Now though paying for communications is often a choice and rarely a necessity. With the wonders of Skype and Facetime through my Macbook Air or iPad I can call home with a decent wifi connection. There’s also Viber too. Whilst I’ve never used it I know people often use What’s App for free messaging.
For more detailed communications there is also the internet. E-mail messaging has almost killed the concept of letter writing. Yet memories of non-verbal communication come back to me from the year 2000.
The first I guess was a momentous time. I was living and working in Saudi Arabia and one of my closest friends had also become a pen pal for many years. I remember receiving lots of letters from her whilst in my Riyadh compound. All the stories of what was going on back at home. There is something magical and very personal about the hand written word.
Yet this is my most recent memory of receiving letters from her. Since then we moved onto e-mail and telephone communications as a norm. Modern communication is amazing but receiving a hand written letter still fills me with excitement.
Then the sadder story of my time in Saudi also comes to memory.
I moved to Saudi in May 2000 and it took a few weeks to become settled and fully aware of communications. The only internet access I knew of was a shared computer in the office where people were literally queuing up to use the computer.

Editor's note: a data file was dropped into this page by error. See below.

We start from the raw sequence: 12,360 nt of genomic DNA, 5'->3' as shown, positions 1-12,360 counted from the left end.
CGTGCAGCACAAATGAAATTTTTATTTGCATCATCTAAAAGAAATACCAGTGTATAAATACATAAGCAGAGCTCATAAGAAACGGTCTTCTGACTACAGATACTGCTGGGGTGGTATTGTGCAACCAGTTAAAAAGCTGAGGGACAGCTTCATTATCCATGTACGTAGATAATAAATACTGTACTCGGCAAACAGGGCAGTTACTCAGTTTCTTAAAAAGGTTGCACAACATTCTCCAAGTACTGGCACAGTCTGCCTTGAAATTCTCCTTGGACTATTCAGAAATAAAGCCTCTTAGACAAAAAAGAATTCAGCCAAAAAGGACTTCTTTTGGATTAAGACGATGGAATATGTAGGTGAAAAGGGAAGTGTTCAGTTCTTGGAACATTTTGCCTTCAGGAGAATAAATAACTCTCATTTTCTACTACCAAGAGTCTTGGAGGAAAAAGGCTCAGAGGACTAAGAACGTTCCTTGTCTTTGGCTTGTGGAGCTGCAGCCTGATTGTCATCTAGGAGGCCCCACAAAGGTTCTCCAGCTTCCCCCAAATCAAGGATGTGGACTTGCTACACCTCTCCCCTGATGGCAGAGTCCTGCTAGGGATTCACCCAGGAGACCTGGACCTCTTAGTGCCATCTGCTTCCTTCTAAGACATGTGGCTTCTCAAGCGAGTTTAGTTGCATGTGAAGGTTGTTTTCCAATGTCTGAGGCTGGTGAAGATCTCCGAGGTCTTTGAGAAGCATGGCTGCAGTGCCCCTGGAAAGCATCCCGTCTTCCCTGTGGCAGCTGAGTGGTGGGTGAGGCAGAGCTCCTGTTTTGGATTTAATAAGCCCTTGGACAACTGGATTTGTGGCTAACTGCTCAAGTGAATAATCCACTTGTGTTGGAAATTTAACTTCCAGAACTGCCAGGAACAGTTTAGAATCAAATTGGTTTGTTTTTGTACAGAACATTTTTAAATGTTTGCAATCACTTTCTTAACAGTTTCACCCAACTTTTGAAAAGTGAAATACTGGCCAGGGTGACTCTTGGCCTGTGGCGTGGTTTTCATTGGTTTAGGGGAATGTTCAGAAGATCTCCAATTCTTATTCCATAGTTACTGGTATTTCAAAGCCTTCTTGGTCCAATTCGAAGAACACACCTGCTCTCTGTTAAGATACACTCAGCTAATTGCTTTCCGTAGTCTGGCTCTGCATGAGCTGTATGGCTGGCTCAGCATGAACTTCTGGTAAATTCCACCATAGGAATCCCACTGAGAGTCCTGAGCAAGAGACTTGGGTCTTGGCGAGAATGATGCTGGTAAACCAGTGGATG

It was a few weeks before I checked my e-mail (my e-mail use was still in relative infancy then). Yet I was suddenly prompted into a bout of urgency to check e-mails following some very tragic news.
Out of the blue I received a phone call on my brick like mobile phone (expensive roaming charges alert). The caller was a friend asking if I knew about a mutual friend. At this point I didn’t and was quite casual in my interaction. Then the news was presented to me. Our mutual friend had died from a horrible illness and the funeral had already taken place. The caller was thoughtful enough to check if I knew because he wasn’t sure if I did or not. The truth is up until that point I never even knew our friend had been ill.
Then I checked my e-mail and there were, maybe 3 or 4 e-mails with updates on our friend’s deteriorating health. Then the terrible news that he had died.
It was at this point where the distance from home sunk in.
People knew I was in Saudi, making the funeral would have been impossible for me. Yet somehow, it was assumed that I knew but technology hadn’t advanced enough by then. Internet access was not easy to obtain in my location in May 2000.
The latest technology inventions have transformed travel
There is little doubt that in the last 20+ years the latest technology inventions have transformed my travel experiences to something far more convenient than ever before. I’m not sure if travel has as a result become more personal or maybe less impersonal. With so many people sharing their travel experiences live on Facebook and Twitter do we really need to face a photo slide show once these friends return home? I guess not.
For now, the technological advances have been immense. I just wonder what travel will be like a further 10 years down the line. Any guesses?